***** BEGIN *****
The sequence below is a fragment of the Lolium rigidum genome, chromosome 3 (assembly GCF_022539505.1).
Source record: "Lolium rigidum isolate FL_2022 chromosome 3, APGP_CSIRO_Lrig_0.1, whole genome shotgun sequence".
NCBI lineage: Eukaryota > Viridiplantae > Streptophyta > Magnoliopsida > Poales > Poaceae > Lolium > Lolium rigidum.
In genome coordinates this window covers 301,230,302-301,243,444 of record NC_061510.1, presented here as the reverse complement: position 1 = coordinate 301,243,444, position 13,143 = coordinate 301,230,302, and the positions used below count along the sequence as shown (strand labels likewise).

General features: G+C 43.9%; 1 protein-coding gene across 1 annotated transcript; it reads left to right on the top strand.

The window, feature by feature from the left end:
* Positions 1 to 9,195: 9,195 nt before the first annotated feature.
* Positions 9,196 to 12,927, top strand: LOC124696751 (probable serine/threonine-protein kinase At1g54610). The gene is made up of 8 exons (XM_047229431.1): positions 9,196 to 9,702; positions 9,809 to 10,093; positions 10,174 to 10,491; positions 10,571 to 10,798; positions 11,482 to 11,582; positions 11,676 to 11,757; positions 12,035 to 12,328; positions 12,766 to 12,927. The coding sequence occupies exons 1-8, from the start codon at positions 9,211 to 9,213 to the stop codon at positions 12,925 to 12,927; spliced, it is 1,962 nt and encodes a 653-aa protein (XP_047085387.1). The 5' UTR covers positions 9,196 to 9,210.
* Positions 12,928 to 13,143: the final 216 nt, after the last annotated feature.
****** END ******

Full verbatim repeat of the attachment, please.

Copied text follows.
The sequence below is a fragment of the Lolium rigidum genome, chromosome 3 (assembly GCF_022539505.1).
Source record: "Lolium rigidum isolate FL_2022 chromosome 3, APGP_CSIRO_Lrig_0.1, whole genome shotgun sequence".
NCBI lineage: Eukaryota > Viridiplantae > Streptophyta > Magnoliopsida > Poales > Poaceae > Lolium > Lolium rigidum.
In genome coordinates this window covers 301,230,302-301,243,444 of record NC_061510.1, presented here as the reverse complement: position 1 = coordinate 301,243,444, position 13,143 = coordinate 301,230,302, and the positions used below count along the sequence as shown (strand labels likewise).

General features: G+C 43.9%; 1 protein-coding gene across 1 annotated transcript; it reads left to right on the top strand.

The window, feature by feature from the left end:
* Positions 1 to 9,195: 9,195 nt before the first annotated feature.
* Positions 9,196 to 12,927, top strand: LOC124696751 (probable serine/threonine-protein kinase At1g54610). The gene is made up of 8 exons (XM_047229431.1): positions 9,196 to 9,702; positions 9,809 to 10,093; positions 10,174 to 10,491; positions 10,571 to 10,798; positions 11,482 to 11,582; positions 11,676 to 11,757; positions 12,035 to 12,328; positions 12,766 to 12,927. The coding sequence occupies exons 1-8, from the start codon at positions 9,211 to 9,213 to the stop codon at positions 12,925 to 12,927; spliced, it is 1,962 nt and encodes a 653-aa protein (XP_047085387.1). The 5' UTR covers positions 9,196 to 9,210.
* Positions 12,928 to 13,143: the final 216 nt, after the last annotated feature.